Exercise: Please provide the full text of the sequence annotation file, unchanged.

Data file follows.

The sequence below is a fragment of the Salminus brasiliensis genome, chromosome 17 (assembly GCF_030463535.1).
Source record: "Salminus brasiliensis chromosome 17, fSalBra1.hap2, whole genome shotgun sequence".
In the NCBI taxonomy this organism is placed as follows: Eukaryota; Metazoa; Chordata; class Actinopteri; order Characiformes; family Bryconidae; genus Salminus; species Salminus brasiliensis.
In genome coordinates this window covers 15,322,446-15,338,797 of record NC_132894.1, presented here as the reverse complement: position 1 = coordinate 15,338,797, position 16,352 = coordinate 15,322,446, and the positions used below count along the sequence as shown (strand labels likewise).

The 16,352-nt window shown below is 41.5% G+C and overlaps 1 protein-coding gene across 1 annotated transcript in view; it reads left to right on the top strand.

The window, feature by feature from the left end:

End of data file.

The sequence below is a fragment of the Salminus brasiliensis genome, chromosome 17 (assembly GCF_030463535.1).
Source record: "Salminus brasiliensis chromosome 17, fSalBra1.hap2, whole genome shotgun sequence".
In the NCBI taxonomy this organism is placed as follows: Eukaryota; Metazoa; Chordata; class Actinopteri; order Characiformes; family Bryconidae; genus Salminus; species Salminus brasiliensis.
In genome coordinates this window covers 15,322,446-15,338,797 of record NC_132894.1, presented here as the reverse complement: position 1 = coordinate 15,338,797, position 16,352 = coordinate 15,322,446, and the positions used below count along the sequence as shown (strand labels likewise).

The 16,352-nt window shown below is 41.5% G+C and overlaps 1 protein-coding gene across 1 annotated transcript in view; it reads left to right on the top strand.

The window, feature by feature from the left end: